Jenny stepped back as he swung the hatch open, hair slicked off her forehead from a recent shower, dressed off-duty in sweats and a heather-gray T-shirt. She was smiling. It looked forced. Gabe stepped out of the way.
She folded her spidery frame and ducked through the hatch, eyes downcast as he pulled it shut behind her and dogged it.
“Jenny, what's wrong?”
“What makes you think anything's wrong?”
He put his back to the hatch. Her skin was warm when he laid his hand on the nape of her neck, clipped hairs fuzzy against his palm. She sighed and turned into him, her cheek on his shoulder, her face pressed into his throat. He paused for a moment and let his free hand slide around her waist, her body like a twist of rawhide. Tough and implacable and fragile as soap bubbles, and he held his breath as if he could accidentally blow her away.
“This,” he said, when he dared, her breath warming the hollow over his collarbone. He felt her rueful smile. She stepped back and held him at arm's length, the steel hand and the human on his shoulders, her chin lifted to look him dead in the eyes.
“Damn you, mon ange.” The corner of her mouth lifted. “Je suis une plaque de glace pour toi, n'est-ce pas?”
“Non.” He stepped closer, and kissed her lightly. She didn't try to hold him away. “Tu es une mystère. Jen—”
“Out with it.”
She took a breath, the long muscles under his hands tightening. “Wainwright wants Genie for the pilot program.”
He would have jerked away from her, but his shoulders hit the hatch when he stepped back, the handle catching him over a kidney with a sharp shock of discomfort. He flinched and let his hands fall. Jenny held him tighter, the light catching in her prosthetic eye so the cornea seemed to sparkle.
“C'est vrai.” She wasn't letting him go, and he didn't mind.
“Dick could have warned me—”
“Dick doesn't tell tales out of school.” Tiredly, her head rocked back on her shoulders for a moment, and she closed her eyes. “I told the captain — c'est trop cher.”
“She didn't care, of course.” Very carefully, so she wouldn't think it was a dismissal, he reached up and plucked her left hand off his shoulder. She wasn't wearing the glove today; no point with the short-sleeved T-shirt showing the gleaming hydraulics of her prosthesis. Her touch sensitivity included the palm and fingertips only; he squeezed her wrist anyway, the metal cool and unyielding, even though she couldn't feel the touch.
She shook her head and turned inside his embrace, leaning her shoulders against his chest, her head against his shoulder, winding his arm around her like a ribbon when he didn't let go. The weight of her body pressed him harder against the door handle. He grunted and stepped to one side, arm around her midsection to move her with him, and she came along like a dancing partner, smooth and light.
“It gets her off the planet,” she said.
Jenny was tall enough that he had to stand up straight and tilt his head back to tuck her under his chin. She sighed when he did it, and melted against him as if his warmth had unmoored whatever emotional props kept her stiff-backed and upright. He nodded into her hair.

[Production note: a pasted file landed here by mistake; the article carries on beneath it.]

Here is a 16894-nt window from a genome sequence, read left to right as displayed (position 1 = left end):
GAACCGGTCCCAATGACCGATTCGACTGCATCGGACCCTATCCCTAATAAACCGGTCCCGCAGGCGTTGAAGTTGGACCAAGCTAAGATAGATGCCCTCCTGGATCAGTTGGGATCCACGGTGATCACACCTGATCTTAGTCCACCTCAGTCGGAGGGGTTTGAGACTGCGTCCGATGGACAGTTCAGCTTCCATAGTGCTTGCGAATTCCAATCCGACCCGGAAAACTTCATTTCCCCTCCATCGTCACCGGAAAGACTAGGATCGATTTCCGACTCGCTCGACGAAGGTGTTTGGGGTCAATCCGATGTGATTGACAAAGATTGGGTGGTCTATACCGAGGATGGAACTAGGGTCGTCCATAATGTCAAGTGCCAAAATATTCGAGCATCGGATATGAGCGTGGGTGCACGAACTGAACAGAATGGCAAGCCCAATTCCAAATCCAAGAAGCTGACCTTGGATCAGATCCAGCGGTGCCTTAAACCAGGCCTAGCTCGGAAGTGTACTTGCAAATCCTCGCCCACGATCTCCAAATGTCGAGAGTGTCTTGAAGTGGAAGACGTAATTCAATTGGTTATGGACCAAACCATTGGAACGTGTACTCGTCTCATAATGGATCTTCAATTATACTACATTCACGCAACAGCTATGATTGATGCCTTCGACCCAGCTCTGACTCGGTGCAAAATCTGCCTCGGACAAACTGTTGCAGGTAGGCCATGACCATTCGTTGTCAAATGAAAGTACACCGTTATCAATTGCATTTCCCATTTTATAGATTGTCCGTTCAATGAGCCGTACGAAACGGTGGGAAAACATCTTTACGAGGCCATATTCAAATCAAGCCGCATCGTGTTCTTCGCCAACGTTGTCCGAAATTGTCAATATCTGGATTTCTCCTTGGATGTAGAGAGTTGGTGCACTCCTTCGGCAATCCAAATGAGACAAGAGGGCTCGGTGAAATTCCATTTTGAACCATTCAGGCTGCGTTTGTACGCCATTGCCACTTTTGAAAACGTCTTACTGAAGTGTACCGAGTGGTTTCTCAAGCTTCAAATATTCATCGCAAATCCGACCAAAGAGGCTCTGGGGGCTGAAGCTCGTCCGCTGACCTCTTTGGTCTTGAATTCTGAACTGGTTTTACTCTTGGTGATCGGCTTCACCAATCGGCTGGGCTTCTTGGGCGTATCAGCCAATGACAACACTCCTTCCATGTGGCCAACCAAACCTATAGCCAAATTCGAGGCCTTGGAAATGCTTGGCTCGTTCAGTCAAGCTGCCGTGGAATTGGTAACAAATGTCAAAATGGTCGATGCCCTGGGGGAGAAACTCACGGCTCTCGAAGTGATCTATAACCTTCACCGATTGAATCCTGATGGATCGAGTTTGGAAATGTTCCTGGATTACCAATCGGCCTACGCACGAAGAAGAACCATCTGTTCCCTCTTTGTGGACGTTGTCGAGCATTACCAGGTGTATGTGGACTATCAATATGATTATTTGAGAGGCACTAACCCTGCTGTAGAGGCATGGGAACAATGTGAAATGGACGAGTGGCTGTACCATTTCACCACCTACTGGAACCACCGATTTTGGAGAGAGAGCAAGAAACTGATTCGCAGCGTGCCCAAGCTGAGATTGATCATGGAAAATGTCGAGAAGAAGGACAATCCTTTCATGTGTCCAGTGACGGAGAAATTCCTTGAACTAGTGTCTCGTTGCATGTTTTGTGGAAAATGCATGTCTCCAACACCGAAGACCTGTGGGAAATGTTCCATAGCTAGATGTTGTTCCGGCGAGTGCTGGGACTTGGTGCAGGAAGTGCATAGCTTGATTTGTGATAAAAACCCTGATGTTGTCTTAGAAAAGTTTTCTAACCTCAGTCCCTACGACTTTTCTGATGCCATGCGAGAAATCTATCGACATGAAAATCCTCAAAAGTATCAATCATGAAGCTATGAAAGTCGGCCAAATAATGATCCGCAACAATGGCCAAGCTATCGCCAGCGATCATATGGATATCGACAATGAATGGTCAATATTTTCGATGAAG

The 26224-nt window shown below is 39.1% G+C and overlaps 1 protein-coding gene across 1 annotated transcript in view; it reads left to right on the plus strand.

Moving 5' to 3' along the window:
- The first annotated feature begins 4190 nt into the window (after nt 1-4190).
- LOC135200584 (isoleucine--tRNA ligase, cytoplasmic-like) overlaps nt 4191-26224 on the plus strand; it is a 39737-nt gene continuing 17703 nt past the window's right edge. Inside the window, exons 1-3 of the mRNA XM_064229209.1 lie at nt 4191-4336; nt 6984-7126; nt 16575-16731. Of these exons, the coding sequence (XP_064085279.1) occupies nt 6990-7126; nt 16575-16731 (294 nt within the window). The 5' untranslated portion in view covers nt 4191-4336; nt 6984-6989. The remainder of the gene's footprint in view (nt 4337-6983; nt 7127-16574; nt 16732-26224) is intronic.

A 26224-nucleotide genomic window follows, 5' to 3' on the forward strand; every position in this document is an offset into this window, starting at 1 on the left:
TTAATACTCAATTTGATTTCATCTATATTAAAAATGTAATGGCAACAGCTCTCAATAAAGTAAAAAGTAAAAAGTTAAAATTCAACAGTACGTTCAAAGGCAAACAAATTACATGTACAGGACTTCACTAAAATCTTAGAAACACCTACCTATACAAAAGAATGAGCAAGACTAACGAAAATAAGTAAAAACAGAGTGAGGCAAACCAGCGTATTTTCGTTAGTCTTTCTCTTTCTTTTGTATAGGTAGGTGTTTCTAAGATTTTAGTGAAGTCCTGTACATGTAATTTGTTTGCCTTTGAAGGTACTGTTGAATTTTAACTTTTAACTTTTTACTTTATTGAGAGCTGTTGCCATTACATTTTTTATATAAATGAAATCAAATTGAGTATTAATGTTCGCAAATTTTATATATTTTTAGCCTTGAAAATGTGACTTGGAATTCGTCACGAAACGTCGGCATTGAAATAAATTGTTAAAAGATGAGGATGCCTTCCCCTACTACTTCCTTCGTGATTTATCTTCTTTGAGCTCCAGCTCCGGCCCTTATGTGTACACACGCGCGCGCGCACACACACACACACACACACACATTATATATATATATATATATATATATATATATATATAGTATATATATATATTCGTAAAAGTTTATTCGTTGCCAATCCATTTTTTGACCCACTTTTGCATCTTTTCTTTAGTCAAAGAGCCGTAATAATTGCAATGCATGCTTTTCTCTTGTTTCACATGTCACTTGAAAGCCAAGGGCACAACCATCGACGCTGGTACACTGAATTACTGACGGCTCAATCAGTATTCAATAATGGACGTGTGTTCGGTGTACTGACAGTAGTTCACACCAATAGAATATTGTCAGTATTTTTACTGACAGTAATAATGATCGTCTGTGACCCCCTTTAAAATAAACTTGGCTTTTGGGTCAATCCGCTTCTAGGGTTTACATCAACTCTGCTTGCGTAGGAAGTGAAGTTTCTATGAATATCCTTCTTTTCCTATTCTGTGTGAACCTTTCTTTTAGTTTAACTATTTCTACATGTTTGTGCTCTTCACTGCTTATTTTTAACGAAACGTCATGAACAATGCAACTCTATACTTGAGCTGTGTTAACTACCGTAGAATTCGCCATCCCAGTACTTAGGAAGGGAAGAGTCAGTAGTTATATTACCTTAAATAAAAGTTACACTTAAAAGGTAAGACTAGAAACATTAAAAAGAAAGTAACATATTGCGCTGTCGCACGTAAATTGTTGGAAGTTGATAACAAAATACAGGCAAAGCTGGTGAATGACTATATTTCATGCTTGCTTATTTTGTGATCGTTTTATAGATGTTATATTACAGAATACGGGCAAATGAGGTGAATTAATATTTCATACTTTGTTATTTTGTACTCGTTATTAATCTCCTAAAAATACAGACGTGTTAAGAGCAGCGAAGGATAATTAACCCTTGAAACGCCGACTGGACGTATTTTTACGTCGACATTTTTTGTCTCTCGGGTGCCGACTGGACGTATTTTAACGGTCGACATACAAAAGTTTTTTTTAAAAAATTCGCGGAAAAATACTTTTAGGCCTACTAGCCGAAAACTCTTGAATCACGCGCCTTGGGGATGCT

“Dammit, Gabe. I'm tired. Je suis fatiguée.” She shook her head. “When do we get to take a break?”
He snorted and pulled her closer, breathing in the shower-clean scent of her skin. “When they push us over and shovel dirt on our heads,” he answered, holding on tight.
Friday September 28, 2063
Lake Simcoe Military Prison
Xie Min-xue stared at the wall of his cell, which was beige and featureless, but he wasn't seeing it. He wasn't feeling the headache caused by the fluorescent lights, his enhanced senses turning what was supposed to be a flicker too fast for perception into something more akin to the stutter of a strobe light, because all his attention was turned inward focused on an old American poem. Richard was still helping him with his English, and in a little less than a year it had gotten much better than he would ever have permitted his guards — or his fellow Chinese prisoners — to realize.
As clearly as if someone who had been quietly reading a book had raised his head and fixed him with a glance, Min-xue felt the shift in Richard's attention. He'd been backgrounded, conversing with one of Richard's subroutines while Richard's core identity handled half a dozen more important things. Now the threads merged again, the AI's primary awareness focusing on Min-xue. It was the equivalent of a man clearing his throat, except Min-xue felt the pressure of that regard as an internal thing.
It prickled the hairs on his neck.
That polite hesitation, and it told Min-xue that Richard was serious. You're here to tell me what they're going to do with me.
“I'm here to let you know what's being discussed, and let you know what we're going to do about it. You do have friends in high places, you know.”
Not high enough. The pilot shook his head and rose to his feet. He paused for a moment, looking down at his feet in their white canvas sneakers with the thin plastic soles. You're going to ask me to defect, Richard. I will not do that.
“But you'll testify against your superiors in a World Court? That seems a little contradictory.” Richard “spoke” English, but he spoke it slowly, so that Min-xue would understand him clearly.
There was nothing in the cell except a narrow shelf made up as a bench or a bed, a steel toilet, and a tightly folded blanket. The air from outside smelled cold, musty. He could almost convince himself that he caught the reek of soot. Min-xue paused beneath the high, barred window. Along with the solitary cell that protected him from the crew-mates he'd betrayed, that window was the prison's concession to his controversial status.